The vast majority of people eat cooked food most of the time—which is not a bad thing—but for a well balanced diet, a proper amount of raw food is necessary, too.
Eating cooked food gives you a readily available source of energy and helps make digestion easy. Cooking also makes nutrients from the food you eat more easily absorbed.
On the other hand, your body needs fiber, too. Fiber assists in cleansing the body and eliminating harmful toxins in the digestive tract. As it happens, most fiber-rich foods, such as fruits and vegetables, are best consumed raw.
So how much raw food do we need to consume? And how much should be eaten cooked?
This has been a matter of much debate in recent years, especially as raw food diets have become popular. Adherents of such diets say at least 50% and as much as 75%~85% of all food consumed should be raw fruits, vegetables, nuts, seeds, sprouted seeds and grains, dried fruit and juices, rolled or flaked grains, herbs and spices.
Although many raw foodists are also vegans, there are no prohibitions on eating meat. Followers of the raw regimen may add good quality cooked fish and poultry to the mix. And unlike the Paleo Diet, they may also have cooked grains and legumes, too.
One of the keys to avoiding malnutrition on a raw food diet lies in food variety—“It’s not all broccoli,” as one dieter has said. Adding eggs, oysters and other forms of protein, whether cooked or raw, helps maintain muscles.
Another important factor is food preparation. For example, “raw” does not disallow the natural drying of fruit, vegetables or fish. Dehydrating food at temperatures no higher than 115º~ 118ºF (46º~48ºC) helps preserve it for future use and retains essential enzymes that leach out at higher heat.
Of course, most of the world prefers broiling, baking, roasting, toasting, boiling, stewing, steaming, poaching and frying food for the added flavor that cooking imparts. For that reason, if not others such as cultural factors, the ratio most people will settle on for uncooked vs. cooked food tends to tip away from raw in the direction of 30:70 to 20:80.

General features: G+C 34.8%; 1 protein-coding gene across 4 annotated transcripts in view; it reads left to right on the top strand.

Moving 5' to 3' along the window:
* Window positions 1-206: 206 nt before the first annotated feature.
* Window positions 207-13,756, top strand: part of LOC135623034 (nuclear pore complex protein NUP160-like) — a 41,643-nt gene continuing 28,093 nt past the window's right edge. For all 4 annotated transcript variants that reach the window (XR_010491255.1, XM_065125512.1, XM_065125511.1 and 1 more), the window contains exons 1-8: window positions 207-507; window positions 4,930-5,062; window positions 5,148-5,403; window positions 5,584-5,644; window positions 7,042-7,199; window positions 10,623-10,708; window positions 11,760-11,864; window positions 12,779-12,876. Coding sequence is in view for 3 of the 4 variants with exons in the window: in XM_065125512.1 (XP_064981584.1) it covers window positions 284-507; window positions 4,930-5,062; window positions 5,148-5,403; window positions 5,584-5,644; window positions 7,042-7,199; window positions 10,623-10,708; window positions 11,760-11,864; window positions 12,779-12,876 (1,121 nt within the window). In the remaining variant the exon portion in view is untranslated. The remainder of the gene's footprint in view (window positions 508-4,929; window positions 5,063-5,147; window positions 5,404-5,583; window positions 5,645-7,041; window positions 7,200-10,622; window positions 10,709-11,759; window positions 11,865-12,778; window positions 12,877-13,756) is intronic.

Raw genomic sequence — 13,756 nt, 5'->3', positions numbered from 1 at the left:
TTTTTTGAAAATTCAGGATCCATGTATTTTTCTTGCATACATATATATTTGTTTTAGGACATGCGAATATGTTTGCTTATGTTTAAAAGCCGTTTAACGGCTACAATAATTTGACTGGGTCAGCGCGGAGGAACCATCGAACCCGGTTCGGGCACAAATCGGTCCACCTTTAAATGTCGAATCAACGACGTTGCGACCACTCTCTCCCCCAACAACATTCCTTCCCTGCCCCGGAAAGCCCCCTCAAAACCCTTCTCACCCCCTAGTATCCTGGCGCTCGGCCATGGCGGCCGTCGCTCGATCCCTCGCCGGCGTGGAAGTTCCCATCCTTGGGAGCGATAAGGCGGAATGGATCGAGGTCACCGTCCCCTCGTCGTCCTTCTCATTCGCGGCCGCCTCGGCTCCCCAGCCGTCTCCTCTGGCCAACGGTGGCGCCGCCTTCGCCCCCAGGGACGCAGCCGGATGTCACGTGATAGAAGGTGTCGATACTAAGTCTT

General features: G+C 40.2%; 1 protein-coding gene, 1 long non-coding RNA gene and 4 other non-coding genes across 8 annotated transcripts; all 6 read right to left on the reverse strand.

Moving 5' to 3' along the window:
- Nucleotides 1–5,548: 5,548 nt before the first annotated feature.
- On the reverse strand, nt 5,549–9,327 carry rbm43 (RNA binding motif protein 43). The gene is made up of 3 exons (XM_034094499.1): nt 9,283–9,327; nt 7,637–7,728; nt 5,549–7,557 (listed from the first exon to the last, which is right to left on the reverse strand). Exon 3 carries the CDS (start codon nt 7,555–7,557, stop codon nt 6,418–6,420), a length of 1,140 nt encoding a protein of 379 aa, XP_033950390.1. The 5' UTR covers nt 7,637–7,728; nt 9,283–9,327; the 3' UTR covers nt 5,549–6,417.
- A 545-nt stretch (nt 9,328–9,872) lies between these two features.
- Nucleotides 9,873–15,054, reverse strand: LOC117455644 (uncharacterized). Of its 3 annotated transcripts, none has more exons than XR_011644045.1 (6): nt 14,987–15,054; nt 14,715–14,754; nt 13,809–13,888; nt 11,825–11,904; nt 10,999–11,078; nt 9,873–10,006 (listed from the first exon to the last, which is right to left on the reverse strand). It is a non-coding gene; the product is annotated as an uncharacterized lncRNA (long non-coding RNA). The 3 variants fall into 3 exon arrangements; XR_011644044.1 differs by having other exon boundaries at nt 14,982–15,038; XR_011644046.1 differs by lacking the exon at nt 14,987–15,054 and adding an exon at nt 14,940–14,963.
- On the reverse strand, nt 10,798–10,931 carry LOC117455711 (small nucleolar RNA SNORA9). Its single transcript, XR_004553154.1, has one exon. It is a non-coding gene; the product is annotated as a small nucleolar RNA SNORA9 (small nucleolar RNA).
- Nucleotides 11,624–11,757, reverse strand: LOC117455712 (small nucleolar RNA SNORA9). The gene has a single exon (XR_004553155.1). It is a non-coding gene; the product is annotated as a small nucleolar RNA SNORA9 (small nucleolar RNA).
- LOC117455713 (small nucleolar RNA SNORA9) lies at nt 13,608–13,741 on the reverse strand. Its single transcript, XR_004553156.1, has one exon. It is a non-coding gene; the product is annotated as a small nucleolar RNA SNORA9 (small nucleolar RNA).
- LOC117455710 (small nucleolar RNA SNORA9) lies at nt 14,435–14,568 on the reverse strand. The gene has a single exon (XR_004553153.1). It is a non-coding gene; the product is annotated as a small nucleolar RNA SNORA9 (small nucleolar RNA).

And there are science-based arguments for favoring cooked foods as well. For one, many nutritionists insist that exposing food to temperatures of 145º~165ºF (63º~74ºC) is the only way to kill harmful bacteria.
For another, most forms of protein are more efficiently taken in by the body when cooked. Anyone working out and looking to build muscles, needs lots of protein—the kind found in beef, pork and legumes that simply should not be eaten raw.
In a nutshell, the ideal raw to cooked food ratio is not a single number. It will vary from person to person, depending on their daily activities and dietary needs, but it is quite likely that tilting the scale a little more toward the raw side is a health benefit in these modern times of overly processed foods.
Since you’re here …
… we’ve got a small favour to ask. More people are reading CAVEMENWORLD than ever, but few are paying for it. Advertising revenues across the media are falling fast. And unlike some othe organisations, we haven’t put up a paywall – we want to keep our articles open to all. So you can see why we need to ask for your help. CAVEMENWORLD’s independent, investigative journalism and graphics take a lot of time, money and hard work to produce. But we do it because we believe our perspective matters – because it might well be your perspective, too.
If everyone who reads our reporting, who likes it, helps to support it, our future would be much more secure.